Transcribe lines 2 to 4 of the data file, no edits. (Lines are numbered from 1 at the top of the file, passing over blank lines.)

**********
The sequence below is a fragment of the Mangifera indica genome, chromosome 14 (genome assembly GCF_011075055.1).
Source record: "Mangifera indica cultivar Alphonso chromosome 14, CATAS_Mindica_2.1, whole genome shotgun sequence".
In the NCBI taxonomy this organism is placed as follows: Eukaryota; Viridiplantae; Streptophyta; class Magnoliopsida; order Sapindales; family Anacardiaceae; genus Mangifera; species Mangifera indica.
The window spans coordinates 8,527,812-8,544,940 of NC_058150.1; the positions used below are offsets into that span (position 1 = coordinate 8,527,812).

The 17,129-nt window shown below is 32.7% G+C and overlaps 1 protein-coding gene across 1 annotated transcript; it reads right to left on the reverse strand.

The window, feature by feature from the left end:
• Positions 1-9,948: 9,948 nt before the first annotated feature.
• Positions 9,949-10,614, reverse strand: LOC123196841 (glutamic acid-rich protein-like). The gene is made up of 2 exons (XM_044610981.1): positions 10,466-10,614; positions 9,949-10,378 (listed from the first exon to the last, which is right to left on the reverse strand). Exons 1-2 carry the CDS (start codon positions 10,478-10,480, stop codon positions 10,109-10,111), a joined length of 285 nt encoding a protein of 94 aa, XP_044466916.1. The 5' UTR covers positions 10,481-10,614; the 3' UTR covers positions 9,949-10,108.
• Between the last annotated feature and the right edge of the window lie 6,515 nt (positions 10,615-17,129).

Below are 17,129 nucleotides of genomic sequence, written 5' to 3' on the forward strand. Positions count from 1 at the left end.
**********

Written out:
Source record: "Mangifera indica cultivar Alphonso chromosome 14, CATAS_Mindica_2.1, whole genome shotgun sequence".
In the NCBI taxonomy this organism is placed as follows: Eukaryota; Viridiplantae; Streptophyta; class Magnoliopsida; order Sapindales; family Anacardiaceae; genus Mangifera; species Mangifera indica.
The window spans coordinates 8,527,812-8,544,940 of NC_058150.1; the positions used below are offsets into that span (position 1 = coordinate 8,527,812).